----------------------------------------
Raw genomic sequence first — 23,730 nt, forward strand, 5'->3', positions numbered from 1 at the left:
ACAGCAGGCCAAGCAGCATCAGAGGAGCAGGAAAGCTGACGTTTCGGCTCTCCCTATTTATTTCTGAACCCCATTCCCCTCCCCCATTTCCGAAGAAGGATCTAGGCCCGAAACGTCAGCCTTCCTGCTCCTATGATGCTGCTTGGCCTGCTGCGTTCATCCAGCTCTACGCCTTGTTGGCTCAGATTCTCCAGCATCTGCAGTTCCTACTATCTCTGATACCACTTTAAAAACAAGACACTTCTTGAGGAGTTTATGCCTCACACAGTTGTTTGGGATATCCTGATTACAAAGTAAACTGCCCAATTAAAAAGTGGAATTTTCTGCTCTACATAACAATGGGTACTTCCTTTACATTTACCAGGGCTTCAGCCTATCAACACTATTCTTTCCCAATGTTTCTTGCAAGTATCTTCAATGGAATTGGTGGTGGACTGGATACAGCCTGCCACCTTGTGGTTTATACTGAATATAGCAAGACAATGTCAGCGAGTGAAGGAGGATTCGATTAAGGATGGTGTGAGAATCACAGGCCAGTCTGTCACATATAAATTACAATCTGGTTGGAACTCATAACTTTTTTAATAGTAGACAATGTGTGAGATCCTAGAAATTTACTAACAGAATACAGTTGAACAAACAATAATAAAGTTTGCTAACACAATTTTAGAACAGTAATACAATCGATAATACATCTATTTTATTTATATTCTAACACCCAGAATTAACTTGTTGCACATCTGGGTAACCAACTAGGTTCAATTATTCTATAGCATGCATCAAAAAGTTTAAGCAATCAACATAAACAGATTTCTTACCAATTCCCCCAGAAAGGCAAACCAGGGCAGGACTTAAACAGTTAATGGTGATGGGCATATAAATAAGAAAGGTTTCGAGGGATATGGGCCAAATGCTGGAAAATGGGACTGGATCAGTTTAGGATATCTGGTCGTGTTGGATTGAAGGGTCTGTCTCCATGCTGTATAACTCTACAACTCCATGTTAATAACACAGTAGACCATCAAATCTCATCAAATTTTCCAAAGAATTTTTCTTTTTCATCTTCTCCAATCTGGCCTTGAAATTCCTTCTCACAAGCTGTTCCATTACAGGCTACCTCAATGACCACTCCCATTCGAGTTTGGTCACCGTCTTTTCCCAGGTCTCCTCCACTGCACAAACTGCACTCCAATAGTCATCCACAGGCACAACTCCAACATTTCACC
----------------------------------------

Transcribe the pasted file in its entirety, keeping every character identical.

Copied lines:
Raw genomic sequence first — 23,730 nt, forward strand, 5'->3', positions numbered from 1 at the left:
ACAGCAGGCCAAGCAGCATCAGAGGAGCAGGAAAGCTGACGTTTCGGCTCTCCCTATTTATTTCTGAACCCCATTCCCCTCCCCCATTTCCGAAGAAGGATCTAGGCCCGAAACGTCAGCCTTCCTGCTCCTATGATGCTGCTTGGCCTGCTGCGTTCATCCAGCTCTACGCCTTGTTGGCTCAGATTCTCCAGCATCTGCAGTTCCTACTATCTCTGATACCACTTTAAAAACAAGACACTTCTTGAGGAGTTTATGCCTCACACAGTTGTTTGGGATATCCTGATTACAAAGTAAACTGCCCAATTAAAAAGTGGAATTTTCTGCTCTACATAACAATGGGTACTTCCTTTACATTTACCAGGGCTTCAGCCTATCAACACTATTCTTTCCCAATGTTTCTTGCAAGTATCTTCAATGGAATTGGTGGTGGACTGGATACAGCCTGCCACCTTGTGGTTTATACTGAATATAGCAAGACAATGTCAGCGAGTGAAGGAGGATTCGATTAAGGATGGTGTGAGAATCACAGGCCAGTCTGTCACATATAAATTACAATCTGGTTGGAACTCATAACTTTTTTAATAGTAGACAATGTGTGAGATCCTAGAAATTTACTAACAGAATACAGTTGAACAAACAATAATAAAGTTTGCTAACACAATTTTAGAACAGTAATACAATCGATAATACATCTATTTTATTTATATTCTAACACCCAGAATTAACTTGTTGCACATCTGGGTAACCAACTAGGTTCAATTATTCTATAGCATGCATCAAAAAGTTTAAGCAATCAACATAAACAGATTTCTTACCAATTCCCCCAGAAAGGCAAACCAGGGCAGGACTTAAACAGTTAATGGTGATGGGCATATAAATAAGAAAGGTTTCGAGGGATATGGGCCAAATGCTGGAAAATGGGACTGGATCAGTTTAGGATATCTGGTCGTGTTGGATTGAAGGGTCTGTCTCCATGCTGTATAACTCTACAACTCCATGTTAATAACACAGTAGACCATCAAATCTCATCAAATTTTCCAAAGAATTTTTCTTTTTCATCTTCTCCAATCTGGCCTTGAAATTCCTTCTCACAAGCTGTTCCATTACAGGCTACCTCAATGACCACTCCCATTCGAGTTTGGTCACCGTCTTTTCCCAGGTCTCCTCCACTGCACAAACTGCACTCCAATAGTCATCCACAGGCACAACTCCAACATTTCACC